T12 Incomplete - Walking with Crutches, Injured in Oct 2003

  4. #224
    Quote Originally Posted by damagedgoods
    Do neurons play a big part of, let's say, when a man is sexually aroused due to direct contact with his penis? Are more scientists focused on treating higher, more manageble injuries than low, sacral insults? I mean, why would scientists bother with sacral SCI, when as of now, they are too complicated to address, and emphasis is still focused on treating Cervical injuries? I'd imagine that a spinal AVM inside the cord would cause the most considerable damage, since it's virtually inside the gray matter, causing it to infarct. How would one fix a spinal cord, when looking at a cross section of the cord, the butterfly shape of the gray matter is obliterated on one side, virtually gone? This type of injjury just seems faaar too complicated and time consuming to address in this lifetime. Am I right?
    Damaged, at Ohio State University, Jackie Bresnahan and Michael Beattie worked on understanding the circuitry of the spinal cord that controls the bowel, bladder, and sexual function. Astonishing as it may seem, relatively little was known about the neural systems that controlled these vital organs. The reasons are as follows:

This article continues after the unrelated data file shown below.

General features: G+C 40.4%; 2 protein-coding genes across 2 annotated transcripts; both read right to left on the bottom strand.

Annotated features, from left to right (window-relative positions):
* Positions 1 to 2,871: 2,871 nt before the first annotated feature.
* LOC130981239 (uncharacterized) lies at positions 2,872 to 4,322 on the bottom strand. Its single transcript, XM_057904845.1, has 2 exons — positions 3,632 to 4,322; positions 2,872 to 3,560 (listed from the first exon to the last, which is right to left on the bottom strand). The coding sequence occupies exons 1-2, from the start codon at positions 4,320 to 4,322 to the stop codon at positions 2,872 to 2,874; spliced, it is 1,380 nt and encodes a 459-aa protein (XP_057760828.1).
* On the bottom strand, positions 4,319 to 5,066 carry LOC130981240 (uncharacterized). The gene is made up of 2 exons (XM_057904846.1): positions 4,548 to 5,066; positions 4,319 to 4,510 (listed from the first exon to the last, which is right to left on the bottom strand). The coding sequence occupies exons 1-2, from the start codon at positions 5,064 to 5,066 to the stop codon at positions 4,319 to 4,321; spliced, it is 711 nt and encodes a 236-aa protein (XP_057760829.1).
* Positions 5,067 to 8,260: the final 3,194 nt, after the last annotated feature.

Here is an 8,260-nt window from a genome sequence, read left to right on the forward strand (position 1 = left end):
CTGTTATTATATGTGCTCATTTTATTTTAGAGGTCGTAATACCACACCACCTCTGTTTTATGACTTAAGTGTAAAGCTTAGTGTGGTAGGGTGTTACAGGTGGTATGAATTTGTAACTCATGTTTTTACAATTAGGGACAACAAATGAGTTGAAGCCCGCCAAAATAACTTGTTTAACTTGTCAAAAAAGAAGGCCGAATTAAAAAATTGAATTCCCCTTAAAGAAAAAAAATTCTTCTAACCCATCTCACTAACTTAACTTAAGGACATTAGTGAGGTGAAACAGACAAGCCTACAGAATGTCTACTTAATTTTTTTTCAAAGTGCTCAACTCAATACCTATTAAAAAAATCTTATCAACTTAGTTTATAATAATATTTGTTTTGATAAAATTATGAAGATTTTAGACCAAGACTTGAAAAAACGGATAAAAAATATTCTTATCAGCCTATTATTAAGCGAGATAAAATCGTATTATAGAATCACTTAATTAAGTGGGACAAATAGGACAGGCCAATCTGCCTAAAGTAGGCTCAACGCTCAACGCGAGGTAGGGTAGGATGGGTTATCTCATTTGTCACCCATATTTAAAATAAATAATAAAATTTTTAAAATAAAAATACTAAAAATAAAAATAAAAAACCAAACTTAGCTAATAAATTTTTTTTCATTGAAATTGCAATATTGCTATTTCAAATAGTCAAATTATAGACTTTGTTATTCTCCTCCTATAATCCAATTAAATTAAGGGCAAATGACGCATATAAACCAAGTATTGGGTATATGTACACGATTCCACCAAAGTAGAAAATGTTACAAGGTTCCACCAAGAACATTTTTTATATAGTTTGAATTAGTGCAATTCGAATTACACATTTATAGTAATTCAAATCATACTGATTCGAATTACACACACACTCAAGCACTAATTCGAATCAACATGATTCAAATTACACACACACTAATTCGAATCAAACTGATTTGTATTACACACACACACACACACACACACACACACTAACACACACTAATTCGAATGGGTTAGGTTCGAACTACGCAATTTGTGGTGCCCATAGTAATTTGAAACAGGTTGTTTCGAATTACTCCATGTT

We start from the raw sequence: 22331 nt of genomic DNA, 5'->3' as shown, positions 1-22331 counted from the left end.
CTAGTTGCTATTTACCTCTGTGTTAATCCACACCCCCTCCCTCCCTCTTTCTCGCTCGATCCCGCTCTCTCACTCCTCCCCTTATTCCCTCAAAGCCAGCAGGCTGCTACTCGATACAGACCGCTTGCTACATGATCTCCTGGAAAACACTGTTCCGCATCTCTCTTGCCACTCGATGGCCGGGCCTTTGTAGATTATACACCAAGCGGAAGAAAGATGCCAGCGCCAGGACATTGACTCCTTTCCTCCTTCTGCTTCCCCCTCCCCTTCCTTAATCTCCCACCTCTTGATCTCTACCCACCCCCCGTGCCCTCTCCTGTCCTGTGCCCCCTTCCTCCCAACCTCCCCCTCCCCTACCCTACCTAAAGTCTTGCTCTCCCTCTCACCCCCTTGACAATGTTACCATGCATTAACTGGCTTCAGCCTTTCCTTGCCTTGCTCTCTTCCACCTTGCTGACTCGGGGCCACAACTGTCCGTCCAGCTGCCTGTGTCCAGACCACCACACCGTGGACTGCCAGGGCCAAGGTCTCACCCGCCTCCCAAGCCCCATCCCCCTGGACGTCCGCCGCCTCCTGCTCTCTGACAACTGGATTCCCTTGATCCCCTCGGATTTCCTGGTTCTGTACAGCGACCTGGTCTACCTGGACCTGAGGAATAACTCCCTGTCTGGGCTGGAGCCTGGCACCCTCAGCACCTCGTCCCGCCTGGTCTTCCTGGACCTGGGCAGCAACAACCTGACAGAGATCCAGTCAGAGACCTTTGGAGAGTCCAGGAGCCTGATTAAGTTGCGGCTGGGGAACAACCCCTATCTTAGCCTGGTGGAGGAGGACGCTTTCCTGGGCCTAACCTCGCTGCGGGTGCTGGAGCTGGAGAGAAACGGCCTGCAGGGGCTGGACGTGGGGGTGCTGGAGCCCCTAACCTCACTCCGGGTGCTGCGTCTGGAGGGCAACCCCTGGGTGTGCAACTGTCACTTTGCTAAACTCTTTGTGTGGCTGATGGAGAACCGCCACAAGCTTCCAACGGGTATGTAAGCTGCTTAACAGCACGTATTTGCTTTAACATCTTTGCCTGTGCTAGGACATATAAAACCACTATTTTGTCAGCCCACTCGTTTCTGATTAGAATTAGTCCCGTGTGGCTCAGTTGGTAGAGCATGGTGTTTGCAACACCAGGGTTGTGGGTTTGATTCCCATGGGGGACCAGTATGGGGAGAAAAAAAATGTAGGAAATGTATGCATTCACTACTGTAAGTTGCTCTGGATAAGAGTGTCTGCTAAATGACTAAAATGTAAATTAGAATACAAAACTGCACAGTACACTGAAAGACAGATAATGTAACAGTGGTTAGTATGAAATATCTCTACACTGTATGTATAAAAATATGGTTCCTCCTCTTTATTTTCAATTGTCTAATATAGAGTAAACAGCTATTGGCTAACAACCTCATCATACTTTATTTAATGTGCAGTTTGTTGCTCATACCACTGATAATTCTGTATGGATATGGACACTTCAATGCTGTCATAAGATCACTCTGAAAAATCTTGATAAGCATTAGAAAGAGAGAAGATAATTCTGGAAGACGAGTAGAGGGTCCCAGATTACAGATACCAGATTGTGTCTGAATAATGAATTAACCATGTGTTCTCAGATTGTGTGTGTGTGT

1. These functions are hard to observe in animals and most neurophysiological studies are done when the animal is asleep. So, much of our knowledge have come from making lesions and trying to see whether or not the function is impaired or absent. Sexual function is particularly hard to observe and study.
    2. Unlike most other functions of our body which involve well-defined somatic sensations and motor function (to striated muscles), these three functions involve smooth muscle or vasculature. For example, although many people think of the penis as a muscle, it is a vascular organ. Erections occur when the penis become engorged with blood, and it is mediated throught sympathetic and parasympathetic nervous system. Likewise, the bladder and rectum involves a combination of all three systems: sympathetic, parasympathetic, and somatic. The neurotransmitters are different and the control systems are also different.
    3. Most bladder, bowel, and sexual function are largely reflexive and are only under partial control by the brain.
    4. Certain sensory phenomena, such as orgasms, are not really well-understood at all. For example, there is some evidence to suggest that during the sexual act, many of the rules of spinal reflexes are actually suspended.